So, what do we artists, independent workers, and people-centered workers do? There are options. In grad school, I was a GTA, while also working in various settings, providing Drama Therapy services to children. In total, I worked four jobs. I found the Freelancers Union (https://www.freelancersunion.org). While they might not appear to be a formal labor union, they boast 350,000 members under the motto: “Independents. United.”

They will help get you health insurance and they will get you connected with groups of workers who are living just like you. Architects, bloggers, designers…pretty much any profession that works independently, or anyone who is working more than one job is considered a freelancer. They have rallied and fought alongside other unions and are making quite a name for themselves.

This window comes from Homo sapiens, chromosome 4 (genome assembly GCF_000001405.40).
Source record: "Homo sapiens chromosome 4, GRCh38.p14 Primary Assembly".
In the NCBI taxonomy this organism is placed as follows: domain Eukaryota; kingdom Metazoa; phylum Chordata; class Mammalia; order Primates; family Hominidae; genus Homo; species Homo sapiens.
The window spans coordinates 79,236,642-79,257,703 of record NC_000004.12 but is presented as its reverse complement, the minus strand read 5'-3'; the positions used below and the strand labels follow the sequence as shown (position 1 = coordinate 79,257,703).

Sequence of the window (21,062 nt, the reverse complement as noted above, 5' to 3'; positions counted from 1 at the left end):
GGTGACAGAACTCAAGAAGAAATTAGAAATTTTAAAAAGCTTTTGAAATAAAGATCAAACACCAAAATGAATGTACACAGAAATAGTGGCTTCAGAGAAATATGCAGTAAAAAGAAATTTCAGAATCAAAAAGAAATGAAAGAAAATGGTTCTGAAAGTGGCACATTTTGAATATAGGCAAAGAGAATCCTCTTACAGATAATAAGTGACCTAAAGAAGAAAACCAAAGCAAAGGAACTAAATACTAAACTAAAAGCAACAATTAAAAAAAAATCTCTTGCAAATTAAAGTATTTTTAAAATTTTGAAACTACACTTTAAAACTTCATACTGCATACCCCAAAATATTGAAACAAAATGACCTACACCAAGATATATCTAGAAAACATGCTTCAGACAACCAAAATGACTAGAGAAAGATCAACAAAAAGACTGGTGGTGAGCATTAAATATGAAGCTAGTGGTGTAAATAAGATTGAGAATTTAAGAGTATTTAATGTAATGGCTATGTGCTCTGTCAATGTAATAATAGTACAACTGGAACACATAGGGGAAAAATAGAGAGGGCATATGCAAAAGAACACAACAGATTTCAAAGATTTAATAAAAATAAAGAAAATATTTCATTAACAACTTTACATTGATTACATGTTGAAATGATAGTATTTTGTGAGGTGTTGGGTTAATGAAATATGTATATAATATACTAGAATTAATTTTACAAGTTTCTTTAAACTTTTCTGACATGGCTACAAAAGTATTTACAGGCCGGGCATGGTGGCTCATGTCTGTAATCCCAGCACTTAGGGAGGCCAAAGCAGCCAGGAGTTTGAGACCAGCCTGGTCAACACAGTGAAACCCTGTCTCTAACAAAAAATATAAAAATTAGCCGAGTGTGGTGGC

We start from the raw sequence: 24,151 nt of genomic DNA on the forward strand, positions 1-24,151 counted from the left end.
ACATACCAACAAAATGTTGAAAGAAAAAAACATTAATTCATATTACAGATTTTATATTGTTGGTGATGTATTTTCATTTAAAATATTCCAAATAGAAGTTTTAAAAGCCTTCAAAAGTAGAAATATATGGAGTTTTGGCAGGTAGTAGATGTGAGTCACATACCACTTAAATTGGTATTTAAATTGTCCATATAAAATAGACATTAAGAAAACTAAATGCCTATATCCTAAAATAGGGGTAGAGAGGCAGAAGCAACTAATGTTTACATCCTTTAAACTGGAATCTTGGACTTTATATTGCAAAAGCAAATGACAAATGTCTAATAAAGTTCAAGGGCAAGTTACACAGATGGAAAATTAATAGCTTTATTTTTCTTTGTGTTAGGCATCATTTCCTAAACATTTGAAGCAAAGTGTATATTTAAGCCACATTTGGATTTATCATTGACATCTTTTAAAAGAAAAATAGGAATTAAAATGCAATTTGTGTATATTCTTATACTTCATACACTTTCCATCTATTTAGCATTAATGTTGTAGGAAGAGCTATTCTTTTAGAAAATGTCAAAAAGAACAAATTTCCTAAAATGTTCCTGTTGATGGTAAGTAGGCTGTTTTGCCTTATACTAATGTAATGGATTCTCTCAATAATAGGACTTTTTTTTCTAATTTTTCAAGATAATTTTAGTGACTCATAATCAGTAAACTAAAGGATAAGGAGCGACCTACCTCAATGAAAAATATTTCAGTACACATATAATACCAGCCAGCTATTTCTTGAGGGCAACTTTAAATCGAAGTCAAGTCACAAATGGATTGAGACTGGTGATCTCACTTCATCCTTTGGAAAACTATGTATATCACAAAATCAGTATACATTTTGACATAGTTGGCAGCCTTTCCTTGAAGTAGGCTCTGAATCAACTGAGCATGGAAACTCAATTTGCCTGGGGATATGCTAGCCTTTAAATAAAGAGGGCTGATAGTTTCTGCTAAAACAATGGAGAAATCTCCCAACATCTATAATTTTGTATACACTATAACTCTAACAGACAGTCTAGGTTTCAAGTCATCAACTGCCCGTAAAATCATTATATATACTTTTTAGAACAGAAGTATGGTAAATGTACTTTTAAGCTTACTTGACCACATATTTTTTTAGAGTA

I graduated with my masters and found employment at a non-profit agency that helps survivors of domestic and sexual violence. My union membership does not come from this job (though I am often caught whispering a Draper quote, or a Seeger lyric into my co-workers’ ears) but, these unions do exist.

To some, it seems selfish. If your job is about helping people, why would you unionize? The clients come first!

    Of course, the clients come first. However, my line of work is rife with burnout. Non-profits in the human services world experience extremely high turnover. You cannot put a price on helping those who need it, but that does not mean that you should be taken advantage of. Everyone deserves free time. Everyone deserves to be safe. Everyone deserves to have their voices heard. This is why workers with the IFPTE, Local 70 (http://ifptelocal70.org/home/), the SEIU (http://www.seiu.org) and so many, many others have come together.